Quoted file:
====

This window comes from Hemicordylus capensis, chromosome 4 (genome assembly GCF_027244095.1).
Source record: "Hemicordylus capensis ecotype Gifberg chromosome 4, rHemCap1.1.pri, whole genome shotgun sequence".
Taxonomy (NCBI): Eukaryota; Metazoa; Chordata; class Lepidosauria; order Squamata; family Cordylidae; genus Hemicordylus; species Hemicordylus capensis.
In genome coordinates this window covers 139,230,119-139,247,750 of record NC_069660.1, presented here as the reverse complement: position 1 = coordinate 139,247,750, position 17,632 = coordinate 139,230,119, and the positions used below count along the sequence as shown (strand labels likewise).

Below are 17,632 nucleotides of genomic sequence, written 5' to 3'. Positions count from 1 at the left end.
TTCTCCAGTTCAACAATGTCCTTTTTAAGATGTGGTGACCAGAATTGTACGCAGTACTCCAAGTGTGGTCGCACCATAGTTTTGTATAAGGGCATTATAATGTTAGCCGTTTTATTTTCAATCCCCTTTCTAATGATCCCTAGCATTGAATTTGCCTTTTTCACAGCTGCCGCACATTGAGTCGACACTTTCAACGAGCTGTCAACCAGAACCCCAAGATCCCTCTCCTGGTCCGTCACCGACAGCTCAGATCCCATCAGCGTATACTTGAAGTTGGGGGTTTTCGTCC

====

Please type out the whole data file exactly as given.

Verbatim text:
This window comes from Hemicordylus capensis, chromosome 4 (genome assembly GCF_027244095.1).
Source record: "Hemicordylus capensis ecotype Gifberg chromosome 4, rHemCap1.1.pri, whole genome shotgun sequence".
Taxonomy (NCBI): Eukaryota; Metazoa; Chordata; class Lepidosauria; order Squamata; family Cordylidae; genus Hemicordylus; species Hemicordylus capensis.
In genome coordinates this window covers 139,230,119-139,247,750 of record NC_069660.1, presented here as the reverse complement: position 1 = coordinate 139,247,750, position 17,632 = coordinate 139,230,119, and the positions used below count along the sequence as shown (strand labels likewise).

Below are 17,632 nucleotides of genomic sequence, written 5' to 3'. Positions count from 1 at the left end.
TTCTCCAGTTCAACAATGTCCTTTTTAAGATGTGGTGACCAGAATTGTACGCAGTACTCCAAGTGTGGTCGCACCATAGTTTTGTATAAGGGCATTATAATGTTAGCCGTTTTATTTTCAATCCCCTTTCTAATGATCCCTAGCATTGAATTTGCCTTTTTCACAGCTGCCGCACATTGAGTCGACACTTTCAACGAGCTGTCAACCAGAACCCCAAGATCCCTCTCCTGGTCCGTCACCGACAGCTCAGATCCCATCAGCGTATACTTGAAGTTGGGGGTTTTCGTCC